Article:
Ecojustice Blog – Special Update Posted on March 28, 2018 (updated: March 29, 2018)

The Case for a Better Earth: Episode 8

Emily ChanStaff
Kegan Pepper-SmithLawyer
Eli Enns, the codirector of Tla-o-qui-aht Tribal Parks, by Gleb Raygorodetsky
Photo of Eli Enns, the codirector of Tla-o-qui-aht Tribal Parks, by Gleb Raygorodetsky

Listen to “Episode 8 – ‘Wisdom and resilience from the edge of climate change'” on Spreaker.

“Climate change is no longer something that is likely to happen in the distant future. It’s already here. Nobody knows this better than Indigenous communities.”

So writes author Gleb Raygorodetsky in the prologue to his book, The Archipelago of Hope: Wisdom and Resilience from the Edge of Climate Change.

In our latest episode of The Case for a Better Earth, we speak with Gleb about his experiences spending time with six Indigenous communities on the front lines of climate change.

In a phone interview from his home base in Edmonton, Alta., Gleb explains how he developed the deep relationships with communities in Finland, Russia, Ecuador, Myanmar and British Columbia that ultimately led to his book. He also offers advice on how we can all incorporate traditional knowledge into our day to day lives.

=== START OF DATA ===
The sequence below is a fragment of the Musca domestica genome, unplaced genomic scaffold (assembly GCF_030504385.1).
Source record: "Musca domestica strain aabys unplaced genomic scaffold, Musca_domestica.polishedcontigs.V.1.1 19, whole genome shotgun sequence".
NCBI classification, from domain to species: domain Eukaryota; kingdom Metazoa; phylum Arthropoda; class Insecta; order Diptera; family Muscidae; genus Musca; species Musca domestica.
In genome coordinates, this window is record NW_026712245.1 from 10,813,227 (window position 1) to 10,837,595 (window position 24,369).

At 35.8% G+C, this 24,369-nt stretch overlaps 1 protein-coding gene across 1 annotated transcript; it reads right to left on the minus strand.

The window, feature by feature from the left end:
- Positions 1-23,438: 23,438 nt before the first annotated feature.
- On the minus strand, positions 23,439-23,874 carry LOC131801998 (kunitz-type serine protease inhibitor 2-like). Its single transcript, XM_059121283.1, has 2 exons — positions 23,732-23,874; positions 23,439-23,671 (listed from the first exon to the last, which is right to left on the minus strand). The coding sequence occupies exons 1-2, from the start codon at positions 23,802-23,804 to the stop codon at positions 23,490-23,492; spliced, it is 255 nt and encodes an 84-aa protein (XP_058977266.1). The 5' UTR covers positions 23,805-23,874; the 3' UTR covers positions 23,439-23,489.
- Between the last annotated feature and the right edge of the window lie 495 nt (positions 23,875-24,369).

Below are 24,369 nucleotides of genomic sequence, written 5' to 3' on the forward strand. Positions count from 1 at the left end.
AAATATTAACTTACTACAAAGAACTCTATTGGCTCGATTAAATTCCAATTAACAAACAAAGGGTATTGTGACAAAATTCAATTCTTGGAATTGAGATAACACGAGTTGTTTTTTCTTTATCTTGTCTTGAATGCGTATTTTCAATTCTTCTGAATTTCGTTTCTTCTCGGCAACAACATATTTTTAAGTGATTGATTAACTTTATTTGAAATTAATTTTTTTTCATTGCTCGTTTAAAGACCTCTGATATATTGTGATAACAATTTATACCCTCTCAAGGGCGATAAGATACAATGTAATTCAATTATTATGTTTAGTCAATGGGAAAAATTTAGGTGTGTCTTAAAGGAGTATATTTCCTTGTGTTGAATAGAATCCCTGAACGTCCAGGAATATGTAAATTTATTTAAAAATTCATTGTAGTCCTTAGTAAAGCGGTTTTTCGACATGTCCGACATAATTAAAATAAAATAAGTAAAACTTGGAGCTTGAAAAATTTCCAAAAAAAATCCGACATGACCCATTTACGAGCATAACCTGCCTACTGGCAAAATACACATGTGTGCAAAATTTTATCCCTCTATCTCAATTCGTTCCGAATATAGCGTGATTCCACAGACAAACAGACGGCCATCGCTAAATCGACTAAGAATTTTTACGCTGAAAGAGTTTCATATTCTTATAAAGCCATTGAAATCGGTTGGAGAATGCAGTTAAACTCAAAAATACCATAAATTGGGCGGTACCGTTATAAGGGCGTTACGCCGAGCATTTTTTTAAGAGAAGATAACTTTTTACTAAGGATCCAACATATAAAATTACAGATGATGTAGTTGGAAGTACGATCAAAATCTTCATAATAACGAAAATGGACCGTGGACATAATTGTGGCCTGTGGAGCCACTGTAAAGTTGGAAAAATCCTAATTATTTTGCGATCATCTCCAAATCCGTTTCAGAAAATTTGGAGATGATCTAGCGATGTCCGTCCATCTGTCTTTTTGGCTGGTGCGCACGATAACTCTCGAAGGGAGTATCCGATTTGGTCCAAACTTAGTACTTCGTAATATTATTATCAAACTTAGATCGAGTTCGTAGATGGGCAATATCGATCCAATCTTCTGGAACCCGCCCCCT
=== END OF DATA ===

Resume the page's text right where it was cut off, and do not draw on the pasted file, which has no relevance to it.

This episode features the song Well, by Yer House.

If you’d like to listen to this and previous episodes on the go, instead of streaming them here, then you can download them on iTunes by clicking on the button below.

And while you’re there make sure to hit “subscribe” so you can be the first to know when we share our next episode, which will feature a special fireside chat between Ecojustice Executive Director Devon Page and Trip Van Noppen, the president of our U.S.-based sister organization, Earthjustice.

Listen on iTunes

Proceeds from The Archipelago of Hope go towards helping the communities profiled in the book. If you enjoy the read, perhaps consider reviewing it here.

For more information —or to make a donation to Land is Life, an organization dedicated to protecting Indigenous lands, cultures and biodiversity for all humanity— you can visit the book’s website.

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